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Re: ghost shrimp

On Fri, 3 Sep 1999, Ryan Ingram wrote:

> Hi all,
>        does anyone know what, besides eating algae(is it green algae?), the
> "ghost shrimp" are helpful with? BTW, what is the scientific name for them,
> the store just labelled them as "ghost shrimp". I put them in my heavily
> planted tank with 4 juvenile kribs and various other algae eaters/bottom
> feeders, plus the water is about 3-4 DH(can't remember for sure) and the pH
> is around 6.3-6.5. Is this going to be a problem? If so, please let me know
> and I could put them somewhere else. Thanks.

Sorry I can't provide the scientific name for you.  There are two
similar-appearing shrimp that are sometimes sold together, one called
ghost shrimp and one sometimes called glass shrimp.  Both are mostly
transparent.  The ones I usually call ghost shrimp have inconspicuous red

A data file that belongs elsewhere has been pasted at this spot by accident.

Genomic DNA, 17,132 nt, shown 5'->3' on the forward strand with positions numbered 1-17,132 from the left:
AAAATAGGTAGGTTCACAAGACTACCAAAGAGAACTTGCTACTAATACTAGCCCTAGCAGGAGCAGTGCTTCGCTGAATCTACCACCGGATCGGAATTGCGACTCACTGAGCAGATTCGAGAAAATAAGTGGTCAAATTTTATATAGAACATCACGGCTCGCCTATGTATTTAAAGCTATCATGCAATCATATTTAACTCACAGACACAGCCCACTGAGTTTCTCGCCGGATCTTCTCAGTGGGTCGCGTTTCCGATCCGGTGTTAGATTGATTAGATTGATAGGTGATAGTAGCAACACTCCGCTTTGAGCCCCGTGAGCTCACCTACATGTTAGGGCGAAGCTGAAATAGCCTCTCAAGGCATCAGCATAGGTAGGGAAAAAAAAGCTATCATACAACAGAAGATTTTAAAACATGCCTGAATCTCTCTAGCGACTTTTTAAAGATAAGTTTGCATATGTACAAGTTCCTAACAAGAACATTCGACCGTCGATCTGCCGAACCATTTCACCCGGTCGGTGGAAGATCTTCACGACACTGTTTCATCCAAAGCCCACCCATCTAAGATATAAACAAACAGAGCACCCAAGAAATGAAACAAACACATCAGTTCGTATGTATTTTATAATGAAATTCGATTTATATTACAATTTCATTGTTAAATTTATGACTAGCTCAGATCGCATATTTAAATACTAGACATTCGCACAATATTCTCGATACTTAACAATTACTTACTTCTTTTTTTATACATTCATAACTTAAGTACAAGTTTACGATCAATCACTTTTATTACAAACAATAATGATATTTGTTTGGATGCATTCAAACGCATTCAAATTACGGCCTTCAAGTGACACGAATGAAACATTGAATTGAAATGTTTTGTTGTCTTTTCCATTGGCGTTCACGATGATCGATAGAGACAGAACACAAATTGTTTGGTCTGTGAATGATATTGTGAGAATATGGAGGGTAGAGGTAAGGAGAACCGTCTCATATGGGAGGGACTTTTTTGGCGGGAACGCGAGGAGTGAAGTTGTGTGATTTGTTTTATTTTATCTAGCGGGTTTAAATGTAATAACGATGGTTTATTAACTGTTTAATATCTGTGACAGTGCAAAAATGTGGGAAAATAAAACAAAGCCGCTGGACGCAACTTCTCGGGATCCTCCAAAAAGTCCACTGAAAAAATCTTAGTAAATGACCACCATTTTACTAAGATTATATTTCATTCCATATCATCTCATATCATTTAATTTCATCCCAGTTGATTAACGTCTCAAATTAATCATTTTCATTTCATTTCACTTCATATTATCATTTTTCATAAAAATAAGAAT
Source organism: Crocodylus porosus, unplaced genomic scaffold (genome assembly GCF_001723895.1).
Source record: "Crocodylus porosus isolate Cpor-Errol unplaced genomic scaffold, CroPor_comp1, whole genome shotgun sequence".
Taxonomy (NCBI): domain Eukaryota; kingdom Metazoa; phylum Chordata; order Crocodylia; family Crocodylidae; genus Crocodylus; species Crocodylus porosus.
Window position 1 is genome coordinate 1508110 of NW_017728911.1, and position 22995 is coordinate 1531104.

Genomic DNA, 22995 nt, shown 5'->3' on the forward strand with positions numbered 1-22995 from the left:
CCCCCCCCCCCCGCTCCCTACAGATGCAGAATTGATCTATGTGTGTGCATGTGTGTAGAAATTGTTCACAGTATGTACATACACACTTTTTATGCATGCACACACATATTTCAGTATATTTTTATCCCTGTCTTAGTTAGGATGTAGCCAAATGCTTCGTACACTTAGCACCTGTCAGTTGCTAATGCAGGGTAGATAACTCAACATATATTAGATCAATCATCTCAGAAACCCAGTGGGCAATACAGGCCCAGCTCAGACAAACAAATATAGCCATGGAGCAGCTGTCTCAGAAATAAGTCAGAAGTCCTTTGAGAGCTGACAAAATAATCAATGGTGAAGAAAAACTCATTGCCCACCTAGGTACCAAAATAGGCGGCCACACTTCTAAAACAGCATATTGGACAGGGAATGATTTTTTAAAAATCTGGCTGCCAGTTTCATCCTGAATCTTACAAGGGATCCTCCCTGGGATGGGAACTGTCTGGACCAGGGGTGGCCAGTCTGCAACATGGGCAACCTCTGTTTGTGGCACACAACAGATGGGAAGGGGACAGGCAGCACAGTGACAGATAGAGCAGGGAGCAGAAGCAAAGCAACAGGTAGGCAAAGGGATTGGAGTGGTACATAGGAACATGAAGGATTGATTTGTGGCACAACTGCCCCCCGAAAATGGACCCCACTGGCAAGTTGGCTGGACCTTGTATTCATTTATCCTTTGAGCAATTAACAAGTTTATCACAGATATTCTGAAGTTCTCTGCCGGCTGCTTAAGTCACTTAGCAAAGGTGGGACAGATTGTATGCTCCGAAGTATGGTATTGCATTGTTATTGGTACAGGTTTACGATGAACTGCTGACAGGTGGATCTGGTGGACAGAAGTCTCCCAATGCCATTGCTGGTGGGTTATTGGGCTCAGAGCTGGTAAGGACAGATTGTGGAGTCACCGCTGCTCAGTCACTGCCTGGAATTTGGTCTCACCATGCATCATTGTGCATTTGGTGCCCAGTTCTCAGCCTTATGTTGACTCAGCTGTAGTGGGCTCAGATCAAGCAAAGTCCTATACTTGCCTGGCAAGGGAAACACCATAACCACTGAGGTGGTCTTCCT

bands on a pair of antennae and on their fore limbs with some
ornamentation on their carapice.  The glass shrimp have no colored bands
or ornamentation.  Glass shrimp get bigger than ghost shrimp, but I've
never succeeded in keeping glass shrimp alive for very long.

I've kept a small colony of ghost shrimp breeding and alive for a couple
years.  They are mostly scavengers.  They do eat some algae but they
aren't particularly good algae eaters.  If you're keeping them in hopes
that they will act like Caradina japonica (Amano shrimp) you will probably
be disappointed. If you're keeping them because they're interesting and
fun to watch, then you'll enjoy them.

I've found it necessary to add a little iodine to my water to allow them
to molt.  Without it, they die.  But I think the iodine problem may be
unique to my water.  You must provide them with a lot of cover.  They are
very vulnerable just after they molt and even small fish can kill and eat
them when they're that vulnerable.  My water has 7-9 degrees alkalinity, 2
degrees hardness and a higher salt content than many municipal water
supplies.  I suspect they might prefer brackish water but that isn't

Roger Miller